Florence Welch’s guide to South London – the real-life places referenced in her new album

From the Joiners Arms to the Horniman Museum and Gardens

Alongside candid lines about drink, drugs and family problems, Florence + The Machine’s fourth album ‘High As Hope’ is also a lyrical love-letter devoted to the singer’s south London roots.

Born and raised in Camberwell, Florence Welch went to Alleyn’s School in Dulwich and briefly studied at the Camberwell College of Arts, before dropping out to pursue musical career. Last year, the star played an impromptu set at the Dulwich Picture Gallery. Welch still lives in south London today, in a small Georgian cottage. Here’s her favourite places south of the Thames, according to her new album.

Florence + The Machine’s new album ‘High As Hope’.

The Joiners Arms


The Joiners Arms in Camberwell. (Ewan Munro/Flickr)

Welch discusses being “young and drunk and stumbling in The Joiners Arms, like foals unsteady on their feet” in ‘South London Forever.’ This laid-back pub in Camberwell is known for its wide array of whiskies, beers, live bands, late-night dancing, and open mic nights. On its Facebook page, the pub states: “Talented live musicians. Groovy DJs. A fine selection of drinks.” Lovely!

Ratings for this pub range from an average three- stars on Yelp, to an admirable four-stars on Google. Review comments include: “Had the cheese burger and wasn’t disappointed,” “good place to kill some time,” and “not the kind of place to go on a first date.” Intriguing.

Horniman Museum

In ‘South London Forever’, Welch sings: “And we climbed onto the roof, the museum / And someone made love in the ground.” In an interview for The Sunday Times, Welch confirmed that this lyric is about a surreal moment she had in her youth at the Horniman Museum and Gardens, which is on a hill and has offers great views of London. “I think that song is about this… blink, almost. I was on the roof of the Horniman Museum, being a teenager, you know ‘woah’,” she said. “Then I blinked, and 4 albums later, it’s ‘oh my God, there’s a whole other section of life I’m supposed to figure out. When do I do that?'”

The museum has a splendid garden, a Grade II listed Victorian conservatory, and a lovely farmer’s market on a Saturday morning. There’s an eclectic mix of stuffed animals inside the museum, which is free, including its famously over-stuffed walrus. The museum’s social media account likes to amuse, having recently photoshopped Beyonce and Jay-Z into one of its galleries, mimicking The Carters’s ‘Apeshit’ music video in the Louvre in Paris.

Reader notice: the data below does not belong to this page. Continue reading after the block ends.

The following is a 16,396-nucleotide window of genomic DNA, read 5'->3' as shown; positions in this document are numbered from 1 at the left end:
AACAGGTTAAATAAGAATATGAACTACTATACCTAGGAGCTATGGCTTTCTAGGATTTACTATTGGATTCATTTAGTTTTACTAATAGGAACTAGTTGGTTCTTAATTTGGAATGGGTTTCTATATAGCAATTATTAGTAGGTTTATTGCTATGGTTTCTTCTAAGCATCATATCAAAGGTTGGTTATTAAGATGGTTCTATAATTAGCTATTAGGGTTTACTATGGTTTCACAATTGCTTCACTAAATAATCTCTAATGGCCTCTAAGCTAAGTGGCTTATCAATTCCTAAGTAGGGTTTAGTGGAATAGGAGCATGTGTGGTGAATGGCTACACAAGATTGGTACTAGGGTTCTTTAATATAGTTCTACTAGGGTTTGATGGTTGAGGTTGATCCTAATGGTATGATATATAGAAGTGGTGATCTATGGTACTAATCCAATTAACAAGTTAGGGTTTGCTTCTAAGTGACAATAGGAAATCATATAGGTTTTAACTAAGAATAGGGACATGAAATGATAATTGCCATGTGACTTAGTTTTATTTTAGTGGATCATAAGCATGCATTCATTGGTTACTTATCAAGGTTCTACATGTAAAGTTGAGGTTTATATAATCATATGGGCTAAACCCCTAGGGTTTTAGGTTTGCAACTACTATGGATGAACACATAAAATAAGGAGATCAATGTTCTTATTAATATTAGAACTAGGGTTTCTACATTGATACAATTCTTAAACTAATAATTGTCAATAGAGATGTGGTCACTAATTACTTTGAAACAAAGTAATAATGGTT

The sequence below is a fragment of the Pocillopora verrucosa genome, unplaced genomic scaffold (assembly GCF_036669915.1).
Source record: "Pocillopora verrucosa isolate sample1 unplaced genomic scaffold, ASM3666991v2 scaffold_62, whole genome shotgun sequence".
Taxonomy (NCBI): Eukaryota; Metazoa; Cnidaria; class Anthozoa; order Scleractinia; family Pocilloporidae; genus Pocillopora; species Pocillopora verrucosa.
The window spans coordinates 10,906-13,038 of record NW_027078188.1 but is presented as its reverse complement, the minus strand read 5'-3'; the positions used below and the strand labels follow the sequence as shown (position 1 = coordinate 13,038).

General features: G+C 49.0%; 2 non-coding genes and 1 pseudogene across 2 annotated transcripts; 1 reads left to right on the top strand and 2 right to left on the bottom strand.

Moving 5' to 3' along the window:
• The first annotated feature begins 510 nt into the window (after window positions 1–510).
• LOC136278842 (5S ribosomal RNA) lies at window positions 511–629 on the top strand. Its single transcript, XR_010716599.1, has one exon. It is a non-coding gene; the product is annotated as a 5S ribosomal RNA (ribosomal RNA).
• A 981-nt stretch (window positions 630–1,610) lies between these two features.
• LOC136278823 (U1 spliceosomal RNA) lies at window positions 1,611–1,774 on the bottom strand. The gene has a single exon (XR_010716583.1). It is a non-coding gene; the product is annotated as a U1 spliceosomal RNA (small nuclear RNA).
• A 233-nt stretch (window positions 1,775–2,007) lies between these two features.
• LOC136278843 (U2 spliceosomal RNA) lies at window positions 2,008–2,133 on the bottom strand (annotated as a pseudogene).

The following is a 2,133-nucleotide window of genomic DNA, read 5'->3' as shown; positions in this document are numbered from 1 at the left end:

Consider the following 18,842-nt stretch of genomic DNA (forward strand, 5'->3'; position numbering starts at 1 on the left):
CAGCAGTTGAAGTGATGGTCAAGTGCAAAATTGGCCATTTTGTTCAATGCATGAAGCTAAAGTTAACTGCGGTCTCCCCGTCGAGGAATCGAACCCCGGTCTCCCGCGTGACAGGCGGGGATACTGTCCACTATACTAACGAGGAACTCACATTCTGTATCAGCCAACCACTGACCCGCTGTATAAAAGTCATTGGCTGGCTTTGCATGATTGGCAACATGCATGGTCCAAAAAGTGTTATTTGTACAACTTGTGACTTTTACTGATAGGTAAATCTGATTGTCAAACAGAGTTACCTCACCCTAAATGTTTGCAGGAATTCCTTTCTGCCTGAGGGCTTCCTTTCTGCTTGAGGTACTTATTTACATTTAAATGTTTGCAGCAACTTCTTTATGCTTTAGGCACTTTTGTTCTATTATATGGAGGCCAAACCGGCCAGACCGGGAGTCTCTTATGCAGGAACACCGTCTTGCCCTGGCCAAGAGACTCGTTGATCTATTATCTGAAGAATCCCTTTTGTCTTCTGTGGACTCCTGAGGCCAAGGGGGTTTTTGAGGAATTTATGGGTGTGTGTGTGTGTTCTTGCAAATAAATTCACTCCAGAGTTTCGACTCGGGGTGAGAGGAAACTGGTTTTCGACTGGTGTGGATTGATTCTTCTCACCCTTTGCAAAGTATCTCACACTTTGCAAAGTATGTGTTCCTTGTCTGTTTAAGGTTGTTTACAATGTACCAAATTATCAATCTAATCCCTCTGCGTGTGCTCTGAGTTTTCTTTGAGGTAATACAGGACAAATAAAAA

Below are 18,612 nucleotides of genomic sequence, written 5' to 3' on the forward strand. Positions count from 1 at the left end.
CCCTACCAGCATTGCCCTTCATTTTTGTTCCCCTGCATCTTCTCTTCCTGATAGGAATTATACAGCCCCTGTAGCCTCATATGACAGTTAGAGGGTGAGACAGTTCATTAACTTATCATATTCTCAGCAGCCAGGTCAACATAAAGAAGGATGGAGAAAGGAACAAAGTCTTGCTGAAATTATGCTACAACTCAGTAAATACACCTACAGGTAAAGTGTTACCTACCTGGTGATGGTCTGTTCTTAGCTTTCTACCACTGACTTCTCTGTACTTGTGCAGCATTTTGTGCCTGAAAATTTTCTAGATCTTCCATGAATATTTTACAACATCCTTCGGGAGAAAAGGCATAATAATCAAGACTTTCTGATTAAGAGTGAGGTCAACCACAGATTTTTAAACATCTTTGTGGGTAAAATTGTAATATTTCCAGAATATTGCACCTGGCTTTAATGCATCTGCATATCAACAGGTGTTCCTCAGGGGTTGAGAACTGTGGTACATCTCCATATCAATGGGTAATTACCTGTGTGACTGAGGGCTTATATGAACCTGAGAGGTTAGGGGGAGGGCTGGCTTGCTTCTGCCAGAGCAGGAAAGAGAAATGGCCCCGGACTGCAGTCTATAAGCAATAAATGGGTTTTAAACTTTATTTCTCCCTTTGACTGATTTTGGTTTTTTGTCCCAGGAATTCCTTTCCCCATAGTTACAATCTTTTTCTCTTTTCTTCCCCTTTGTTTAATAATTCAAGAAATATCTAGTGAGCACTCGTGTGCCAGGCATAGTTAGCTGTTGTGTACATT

Old adverts in Camberwell, south London, in 1939. (Topical Press Agency/Getty Images)

In ‘Grace’, a song about her little sister, Welch talks about being “drunk in Camberwell again.” Having been brought up in the area, it’s no surprise to see the musician reminiscing about her younger years in this part of south London.

The area is known for its arty pubs and cafes, and for being the source of Withnail & I’s ‘Camberwell carrot’. Other than the previously mentioned The Joiners, it’s possible that Welch has enjoyed a tipple in places like The Tiger, The Camberwell Arms, and Stormbird.

Bussey Building

Welch is said to have recorded the first parts of ‘High As Hope’ in the Bussey Building, a multi-storey arts hub full of creatives in Peckham. It’s reported that she cycled to there everyday during this time to “bang on the wall with sticks.”However, with no official confirmation, it’s also possible that she recorded these first stages of the record in 123 Studios, which is next to the Bussey Building.

Red House

William Morris’s Red House. (Hulton Archive/Getty Images)

While promoting her new album, in an interview for The Observer, Welch choose textile designer William Morris’s Red House in Bexleyheath, south-east London, as the location for her photoshoot. The house, built in the Arts and Crafts architectural style, features a number of Welch-worthy wallpapers designed by Morris himself.

Welch’s style is heavily influenced by the designer. In 2016, Welch even embarked on her ‘Golden Circle’ tour around Iceland, playing at four places Morris famously visited on his journeys the country in the 1870s, which inspired his works. She dedicated the tour to Morris.